Google to move UK citizens’ data to US, putting it under control of Trump government

Critics argue change will make it easier for users to be subject to surveillance

This picture taken on November 5, 2018 shows a woman passing a booth of Google at the first China International Import Expo (CIIE) in Shanghai
This picture taken on November 5, 2018 shows a woman passing a booth of Google at the first China International Import Expo (CIIE) in Shanghai

Google is transferring UK users' data to the US, the company has said.

The decision comes in the wake of Brexit, as users in Britain are no longer covered by the data protections by provided by the EU.

It means that users will instead have their data stored in the US, potentially putting it under control of the Trump govenment.

Privacy activists criticised the decision, arguing that it would make people's data less safe and allow for easier mass surveillance.

But Google claimed the change would not see any changes in data protection standards, and that they would be subject to the same restrictions as under GDPR, the European data protection regulation.

“Like many companies, we have to prepare for Brexit," a Google spokesperson said. "Nothing about our services or our approach to privacy will change, including how we collect or process data, and how we respond to law enforcement demands for users' information.

"The protections of the UK GDPR will still apply to these users."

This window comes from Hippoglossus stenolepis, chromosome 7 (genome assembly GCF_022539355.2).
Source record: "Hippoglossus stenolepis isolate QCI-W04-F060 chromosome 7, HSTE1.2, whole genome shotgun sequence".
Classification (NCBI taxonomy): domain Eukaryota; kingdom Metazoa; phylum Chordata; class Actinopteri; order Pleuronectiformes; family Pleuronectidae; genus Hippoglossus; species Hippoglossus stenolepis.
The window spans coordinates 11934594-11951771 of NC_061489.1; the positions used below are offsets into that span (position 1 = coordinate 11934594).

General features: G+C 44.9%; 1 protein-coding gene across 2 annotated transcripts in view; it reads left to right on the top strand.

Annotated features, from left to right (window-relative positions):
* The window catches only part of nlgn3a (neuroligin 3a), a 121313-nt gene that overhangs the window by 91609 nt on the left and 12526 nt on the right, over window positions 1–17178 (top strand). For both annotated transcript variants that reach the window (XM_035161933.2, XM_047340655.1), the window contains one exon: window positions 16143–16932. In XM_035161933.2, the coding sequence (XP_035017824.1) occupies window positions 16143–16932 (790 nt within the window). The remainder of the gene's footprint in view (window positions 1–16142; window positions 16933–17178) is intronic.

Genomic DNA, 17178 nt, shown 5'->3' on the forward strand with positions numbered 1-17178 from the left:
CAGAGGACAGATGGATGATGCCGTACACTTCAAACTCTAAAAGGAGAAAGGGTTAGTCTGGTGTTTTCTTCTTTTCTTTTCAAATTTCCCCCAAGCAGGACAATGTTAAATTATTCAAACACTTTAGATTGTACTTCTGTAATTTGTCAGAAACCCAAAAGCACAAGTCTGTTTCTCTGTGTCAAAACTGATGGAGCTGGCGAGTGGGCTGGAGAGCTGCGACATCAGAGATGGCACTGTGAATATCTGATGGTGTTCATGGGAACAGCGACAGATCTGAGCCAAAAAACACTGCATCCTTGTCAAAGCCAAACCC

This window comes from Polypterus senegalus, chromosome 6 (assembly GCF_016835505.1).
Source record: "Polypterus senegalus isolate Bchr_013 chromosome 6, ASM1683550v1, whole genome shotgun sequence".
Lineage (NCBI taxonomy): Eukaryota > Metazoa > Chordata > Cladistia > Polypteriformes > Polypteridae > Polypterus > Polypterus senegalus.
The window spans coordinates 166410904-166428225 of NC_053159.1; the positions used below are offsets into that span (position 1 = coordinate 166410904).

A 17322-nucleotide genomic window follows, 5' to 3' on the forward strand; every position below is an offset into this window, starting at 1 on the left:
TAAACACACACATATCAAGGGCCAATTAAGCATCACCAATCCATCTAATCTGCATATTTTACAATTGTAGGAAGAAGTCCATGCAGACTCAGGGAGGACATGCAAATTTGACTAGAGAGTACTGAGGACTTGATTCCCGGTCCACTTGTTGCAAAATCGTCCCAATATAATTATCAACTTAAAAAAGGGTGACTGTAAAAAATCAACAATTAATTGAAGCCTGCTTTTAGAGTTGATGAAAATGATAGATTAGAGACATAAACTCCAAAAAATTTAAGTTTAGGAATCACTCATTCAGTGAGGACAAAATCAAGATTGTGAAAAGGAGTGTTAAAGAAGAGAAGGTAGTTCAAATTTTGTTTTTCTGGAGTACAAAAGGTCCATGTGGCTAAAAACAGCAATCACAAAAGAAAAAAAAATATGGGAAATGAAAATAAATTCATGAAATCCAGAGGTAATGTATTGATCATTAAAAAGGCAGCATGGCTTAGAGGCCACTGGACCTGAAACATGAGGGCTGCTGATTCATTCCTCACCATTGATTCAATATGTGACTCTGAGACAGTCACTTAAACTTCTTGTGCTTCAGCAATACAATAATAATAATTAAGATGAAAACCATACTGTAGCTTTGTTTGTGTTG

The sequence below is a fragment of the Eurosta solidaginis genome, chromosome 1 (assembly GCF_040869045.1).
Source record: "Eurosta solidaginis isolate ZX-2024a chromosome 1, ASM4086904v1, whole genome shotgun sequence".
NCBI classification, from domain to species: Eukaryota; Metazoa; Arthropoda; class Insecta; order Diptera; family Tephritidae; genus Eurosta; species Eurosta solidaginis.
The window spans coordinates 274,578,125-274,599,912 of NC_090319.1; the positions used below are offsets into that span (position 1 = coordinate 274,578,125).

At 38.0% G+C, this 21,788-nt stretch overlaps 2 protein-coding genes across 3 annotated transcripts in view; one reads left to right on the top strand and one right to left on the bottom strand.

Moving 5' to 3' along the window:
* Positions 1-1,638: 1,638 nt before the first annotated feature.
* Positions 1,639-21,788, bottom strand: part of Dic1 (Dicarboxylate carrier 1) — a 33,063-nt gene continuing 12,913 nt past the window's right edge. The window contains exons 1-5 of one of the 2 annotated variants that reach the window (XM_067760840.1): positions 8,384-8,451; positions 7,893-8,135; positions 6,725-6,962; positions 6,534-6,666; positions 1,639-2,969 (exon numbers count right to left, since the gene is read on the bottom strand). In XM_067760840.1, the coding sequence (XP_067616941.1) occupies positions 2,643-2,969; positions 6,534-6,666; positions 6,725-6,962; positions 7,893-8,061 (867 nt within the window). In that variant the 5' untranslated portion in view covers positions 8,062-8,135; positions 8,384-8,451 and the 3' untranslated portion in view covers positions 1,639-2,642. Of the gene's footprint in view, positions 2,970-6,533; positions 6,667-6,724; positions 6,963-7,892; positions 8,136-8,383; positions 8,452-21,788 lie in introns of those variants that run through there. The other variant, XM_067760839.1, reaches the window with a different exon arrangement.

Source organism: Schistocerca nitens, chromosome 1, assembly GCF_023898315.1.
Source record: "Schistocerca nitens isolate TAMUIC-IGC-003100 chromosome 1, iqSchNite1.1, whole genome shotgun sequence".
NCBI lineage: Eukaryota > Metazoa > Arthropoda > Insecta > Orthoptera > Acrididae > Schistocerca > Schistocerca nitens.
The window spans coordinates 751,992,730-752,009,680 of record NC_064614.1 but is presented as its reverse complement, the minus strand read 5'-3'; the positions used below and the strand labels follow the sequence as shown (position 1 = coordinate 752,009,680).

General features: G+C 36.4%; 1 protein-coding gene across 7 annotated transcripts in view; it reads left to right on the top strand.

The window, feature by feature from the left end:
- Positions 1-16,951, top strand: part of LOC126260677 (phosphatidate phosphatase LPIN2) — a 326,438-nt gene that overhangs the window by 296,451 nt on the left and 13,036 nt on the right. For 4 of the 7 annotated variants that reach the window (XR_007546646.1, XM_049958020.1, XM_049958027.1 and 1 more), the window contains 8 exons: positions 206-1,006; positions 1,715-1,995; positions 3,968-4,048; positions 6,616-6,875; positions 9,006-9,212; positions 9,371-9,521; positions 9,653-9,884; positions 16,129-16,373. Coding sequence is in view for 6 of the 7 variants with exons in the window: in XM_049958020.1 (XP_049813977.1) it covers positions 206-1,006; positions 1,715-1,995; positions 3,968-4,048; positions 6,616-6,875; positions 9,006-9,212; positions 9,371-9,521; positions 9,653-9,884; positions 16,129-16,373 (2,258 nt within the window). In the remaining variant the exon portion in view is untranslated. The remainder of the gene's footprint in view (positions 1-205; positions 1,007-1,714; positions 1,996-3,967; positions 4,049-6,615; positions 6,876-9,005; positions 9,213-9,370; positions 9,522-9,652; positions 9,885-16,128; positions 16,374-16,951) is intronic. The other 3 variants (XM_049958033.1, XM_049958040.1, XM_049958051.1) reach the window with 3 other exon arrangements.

In practise, the move will mean that UK users will have their data controlled by Google LLC, instead of Google Ireland, as it was before the UK left the European Union.

Critics and privacy activists argued that the move would leave users less protected than they are under the old European regulations.

“Moving people's personal information to the USA makes it easier for mass surveillance programmes to access it," said Jim Killock, executive director of Open Rights Group. "There is nearly no privacy protection for non-US citizens.

"We have no reason to trust a Donald Trump government with information about UK citizens. The possibilities for abuse are enormous, from US immigration programmes through to attempts to politically and racially profile people for alleged extremist links.

"Data protection rights will also become more fragile, and are likely to be attacked in trade agreements pushing 'data flows'.

"Google's decision should worry everyone who think tech companies are too powerful and know too much about us. The UK must commit to European data protection standards, or we are likely to see our rights being swiftly undermined by 'anything goes' US privacy practices."

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